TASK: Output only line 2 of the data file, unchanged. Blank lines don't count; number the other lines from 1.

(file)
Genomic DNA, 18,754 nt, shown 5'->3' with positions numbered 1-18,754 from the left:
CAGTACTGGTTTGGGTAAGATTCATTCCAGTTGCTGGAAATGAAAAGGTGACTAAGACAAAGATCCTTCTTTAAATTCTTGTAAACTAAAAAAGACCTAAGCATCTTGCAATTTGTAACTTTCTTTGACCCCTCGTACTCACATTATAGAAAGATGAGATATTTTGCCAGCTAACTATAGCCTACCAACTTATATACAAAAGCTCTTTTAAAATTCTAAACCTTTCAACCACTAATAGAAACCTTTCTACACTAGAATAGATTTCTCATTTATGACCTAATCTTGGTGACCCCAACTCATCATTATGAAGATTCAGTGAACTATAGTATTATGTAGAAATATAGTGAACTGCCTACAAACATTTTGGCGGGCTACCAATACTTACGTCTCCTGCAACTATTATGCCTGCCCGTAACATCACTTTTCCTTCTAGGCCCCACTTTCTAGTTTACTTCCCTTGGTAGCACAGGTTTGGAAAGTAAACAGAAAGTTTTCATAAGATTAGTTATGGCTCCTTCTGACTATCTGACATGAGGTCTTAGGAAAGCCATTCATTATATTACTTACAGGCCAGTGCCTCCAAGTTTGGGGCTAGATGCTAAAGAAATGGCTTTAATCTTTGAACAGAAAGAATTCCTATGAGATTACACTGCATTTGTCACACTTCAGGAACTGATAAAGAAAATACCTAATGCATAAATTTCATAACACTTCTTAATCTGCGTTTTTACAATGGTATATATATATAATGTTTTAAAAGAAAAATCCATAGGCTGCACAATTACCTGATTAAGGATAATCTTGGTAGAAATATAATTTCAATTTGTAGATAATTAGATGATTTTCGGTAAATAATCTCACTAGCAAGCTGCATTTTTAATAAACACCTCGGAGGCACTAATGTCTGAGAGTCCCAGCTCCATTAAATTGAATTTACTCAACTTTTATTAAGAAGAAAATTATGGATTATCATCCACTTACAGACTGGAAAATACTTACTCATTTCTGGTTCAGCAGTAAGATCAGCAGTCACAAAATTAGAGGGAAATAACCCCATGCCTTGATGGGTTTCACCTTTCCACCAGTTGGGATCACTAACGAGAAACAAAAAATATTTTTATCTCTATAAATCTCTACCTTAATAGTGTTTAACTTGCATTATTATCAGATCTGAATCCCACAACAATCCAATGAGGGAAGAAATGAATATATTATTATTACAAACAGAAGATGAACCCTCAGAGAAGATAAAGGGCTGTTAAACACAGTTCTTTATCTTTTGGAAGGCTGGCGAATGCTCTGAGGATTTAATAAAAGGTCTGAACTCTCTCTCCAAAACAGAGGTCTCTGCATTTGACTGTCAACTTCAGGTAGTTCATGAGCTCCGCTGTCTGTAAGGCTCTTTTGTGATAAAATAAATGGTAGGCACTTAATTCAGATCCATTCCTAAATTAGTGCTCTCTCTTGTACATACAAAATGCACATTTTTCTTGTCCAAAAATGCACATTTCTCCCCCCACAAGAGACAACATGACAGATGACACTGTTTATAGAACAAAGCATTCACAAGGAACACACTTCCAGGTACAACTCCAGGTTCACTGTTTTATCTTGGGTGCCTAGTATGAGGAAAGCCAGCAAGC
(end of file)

CAGTACTGGTTTGGGTAAGATTCATTCCAGTTGCTGGAAATGAAAAGGTGACTAAGACAAAGATCCTTCTTTAAATTCTTGTAAACTAAAAAAGACCTAAGCATCTTGCAATTTGTAACTTTCTTTGACCCCTCGTACTCACATTATAGAAAGATGAGATATTTTGCCAGCTAACTATAGCCTACCAACTTATATACAAAAGCTCTTTTAAAATTCTAAACCTTTCAACCACTAATAGAAACCTTTCTACACTAGAATAGATTTCTCATTTATGACCTAATCTTGGTGACCCCAACTCATCATTATGAAGATTCAGTGAACTATAGTATTATGTAGAAATATAGTGAACTGCCTACAAACATTTTGGCGGGCTACCAATACTTACGTCTCCTGCAACTATTATGCCTGCCCGTAACATCACTTTTCCTTCTAGGCCCCACTTTCTAGTTTACTTCCCTTGGTAGCACAGGTTTGGAAAGTAAACAGAAAGTTTTCATAAGATTAGTTATGGCTCCTTCTGACTATCTGACATGAGGTCTTAGGAAAGCCATTCATTATATTACTTACAGGCCAGTGCCTCCAAGTTTGGGGCTAGATGCTAAAGAAATGGCTTTAATCTTTGAACAGAAAGAATTCCTATGAGATTACACTGCATTTGTCACACTTCAGGAACTGATAAAGAAAATACCTAATGCATAAATTTCATAACACTTCTTAATCTGCGTTTTTACAATGGTATATATATATAATGTTTTAAAAGAAAAATCCATAGGCTGCACAATTACCTGATTAAGGATAATCTTGGTAGAAATATAATTTCAATTTGTAGATAATTAGATGATTTTCGGTAAATAATCTCACTAGCAAGCTGCATTTTTAATAAACACCTCGGAGGCACTAATGTCTGAGAGTCCCAGCTCCATTAAATTGAATTTACTCAACTTTTATTAAGAAGAAAATTATGGATTATCATCCACTTACAGACTGGAAAATACTTACTCATTTCTGGTTCAGCAGTAAGATCAGCAGTCACAAAATTAGAGGGAAATAACCCCATGCCTTGATGGGTTTCACCTTTCCACCAGTTGGGATCACTAACGAGAAACAAAAAATATTTTTATCTCTATAAATCTCTACCTTAATAGTGTTTAACTTGCATTATTATCAGATCTGAATCCCACAACAATCCAATGAGGGAAGAAATGAATATATTATTATTACAAACAGAAGATGAACCCTCAGAGAAGATAAAGGGCTGTTAAACACAGTTCTTTATCTTTTGGAAGGCTGGCGAATGCTCTGAGGATTTAATAAAAGGTCTGAACTCTCTCTCCAAAACAGAGGTCTCTGCATTTGACTGTCAACTTCAGGTAGTTCATGAGCTCCGCTGTCTGTAAGGCTCTTTTGTGATAAAATAAATGGTAGGCACTTAATTCAGATCCATTCCTAAATTAGTGCTCTCTCTTGTACATACAAAATGCACATTTTTCTTGTCCAAAAATGCACATTTCTCCCCCCACAAGAGACAACATGACAGATGACACTGTTTATAGAACAAAGCATTCACAAGGAACACACTTCCAGGTACAACTCCAGGTTCACTGTTTTATCTTGGGTGCCTAGTATGAGGAAAGCCAGCAAGC